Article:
Caravaggio'S Cardsharps on Trial: Thwaytes v. Sotheby'S by Richard Spear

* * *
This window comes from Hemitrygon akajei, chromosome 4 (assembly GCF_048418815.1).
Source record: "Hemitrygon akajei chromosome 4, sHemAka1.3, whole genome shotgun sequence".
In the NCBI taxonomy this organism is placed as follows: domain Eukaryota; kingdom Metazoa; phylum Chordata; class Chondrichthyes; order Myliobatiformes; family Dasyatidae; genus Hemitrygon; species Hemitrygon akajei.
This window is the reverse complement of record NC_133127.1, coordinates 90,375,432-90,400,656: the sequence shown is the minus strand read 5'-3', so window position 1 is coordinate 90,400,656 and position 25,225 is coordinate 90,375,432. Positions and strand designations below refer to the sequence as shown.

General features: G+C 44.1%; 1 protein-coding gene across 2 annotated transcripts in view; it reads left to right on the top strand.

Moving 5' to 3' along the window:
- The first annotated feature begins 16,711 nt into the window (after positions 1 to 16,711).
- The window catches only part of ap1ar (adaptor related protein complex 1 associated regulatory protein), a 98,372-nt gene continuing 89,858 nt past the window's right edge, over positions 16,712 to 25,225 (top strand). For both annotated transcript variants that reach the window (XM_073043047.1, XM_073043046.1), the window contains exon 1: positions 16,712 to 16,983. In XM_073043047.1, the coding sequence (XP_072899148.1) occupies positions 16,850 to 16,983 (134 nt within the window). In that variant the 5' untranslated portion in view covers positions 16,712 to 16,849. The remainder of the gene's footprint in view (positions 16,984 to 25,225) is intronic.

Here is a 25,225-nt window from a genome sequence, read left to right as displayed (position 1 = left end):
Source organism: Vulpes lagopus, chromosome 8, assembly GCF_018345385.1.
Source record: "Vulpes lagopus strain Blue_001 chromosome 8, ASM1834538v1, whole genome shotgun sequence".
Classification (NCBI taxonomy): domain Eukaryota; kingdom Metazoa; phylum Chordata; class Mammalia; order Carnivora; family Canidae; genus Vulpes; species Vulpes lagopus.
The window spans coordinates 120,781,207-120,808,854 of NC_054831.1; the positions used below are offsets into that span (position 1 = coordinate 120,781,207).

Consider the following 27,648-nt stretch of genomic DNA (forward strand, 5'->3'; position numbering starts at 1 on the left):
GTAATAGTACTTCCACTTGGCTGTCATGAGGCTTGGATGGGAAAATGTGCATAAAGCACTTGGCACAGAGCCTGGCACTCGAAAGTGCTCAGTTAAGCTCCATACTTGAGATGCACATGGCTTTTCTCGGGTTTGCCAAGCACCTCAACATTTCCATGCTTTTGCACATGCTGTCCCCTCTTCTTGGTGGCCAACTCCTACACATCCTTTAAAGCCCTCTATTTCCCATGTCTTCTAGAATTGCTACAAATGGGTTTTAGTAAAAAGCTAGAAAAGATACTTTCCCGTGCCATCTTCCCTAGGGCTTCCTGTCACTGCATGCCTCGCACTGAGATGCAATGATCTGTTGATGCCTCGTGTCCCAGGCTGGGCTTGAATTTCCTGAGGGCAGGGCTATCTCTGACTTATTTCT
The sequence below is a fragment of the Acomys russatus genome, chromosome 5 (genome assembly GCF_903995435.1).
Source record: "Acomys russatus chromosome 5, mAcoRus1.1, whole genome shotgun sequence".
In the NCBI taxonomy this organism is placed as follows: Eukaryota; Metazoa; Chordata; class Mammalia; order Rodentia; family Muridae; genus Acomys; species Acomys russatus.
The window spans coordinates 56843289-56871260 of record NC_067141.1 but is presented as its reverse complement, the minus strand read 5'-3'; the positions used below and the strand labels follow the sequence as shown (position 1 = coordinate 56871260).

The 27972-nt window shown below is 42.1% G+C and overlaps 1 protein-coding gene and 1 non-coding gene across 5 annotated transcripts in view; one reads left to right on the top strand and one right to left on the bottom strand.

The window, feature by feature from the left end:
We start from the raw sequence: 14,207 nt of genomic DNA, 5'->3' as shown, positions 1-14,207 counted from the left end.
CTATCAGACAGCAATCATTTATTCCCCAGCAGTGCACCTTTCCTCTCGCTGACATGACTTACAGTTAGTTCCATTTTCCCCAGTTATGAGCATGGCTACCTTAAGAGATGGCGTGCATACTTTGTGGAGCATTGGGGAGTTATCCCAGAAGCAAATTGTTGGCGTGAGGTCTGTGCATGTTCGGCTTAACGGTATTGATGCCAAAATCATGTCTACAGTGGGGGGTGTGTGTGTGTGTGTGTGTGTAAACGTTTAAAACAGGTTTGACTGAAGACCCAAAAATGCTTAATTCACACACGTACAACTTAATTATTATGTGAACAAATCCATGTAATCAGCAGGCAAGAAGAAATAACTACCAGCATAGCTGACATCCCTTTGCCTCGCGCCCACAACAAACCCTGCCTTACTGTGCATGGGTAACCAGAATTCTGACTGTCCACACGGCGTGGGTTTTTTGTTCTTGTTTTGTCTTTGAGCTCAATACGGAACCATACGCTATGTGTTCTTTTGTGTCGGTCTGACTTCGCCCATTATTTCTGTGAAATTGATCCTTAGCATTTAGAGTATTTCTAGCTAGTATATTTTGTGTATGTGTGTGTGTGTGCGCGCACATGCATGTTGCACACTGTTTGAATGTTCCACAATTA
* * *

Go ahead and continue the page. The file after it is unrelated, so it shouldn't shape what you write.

Vividly written and handsomely illustrated, this account of Thwaytes v. Sotheby's - one of the major art trials of recent times - will be of interest to dealers, conservators and lawyers as well as all admirers of Caravaggio. In 2006 the late Sir Denis Mahon, a renowned Caravaggio scholar then aged ninety-six, bought at Sotheby's in London for just GBP50,400 a version of the painter's famous Cardsharps in the Kimbell Art Museum, Texas. He then announced that the canvas was not by a 'follower' of the artist, as Sotheby's had stated, but was in fact Caravaggio's first version of the Kimbell masterpiece. When the story broke, the press announced that the painting 'may be worth up to GBP50m'. Shocked by the news, Lancelot Thwaytes, who had consigned the painting to Sotheby's, sued the auction house for negligence. The case came to trial at the High Court in London in 2014. The verdict had far-reaching implications for the way experts at auction houses catalogue paintings, for understanding the role of connoisseurship in establishing authenticity and for the use and misuse of technical evidence in determining the authorship of a work of art. This detailed account of Thwaytes v. Sotheby's is told from the inside by an eminent art historian who acted as an expert witness in the case. He was instructed to tell the court if the Cardsharps in the Kimbell is an original, if the Mahon version is an original or a copy and, if original, whether it was painted by Caravaggio. As a result, a question that has been much debated by scholars - whether or not Caravaggio made replicas of his own paintings - ended up becoming a judicial matter.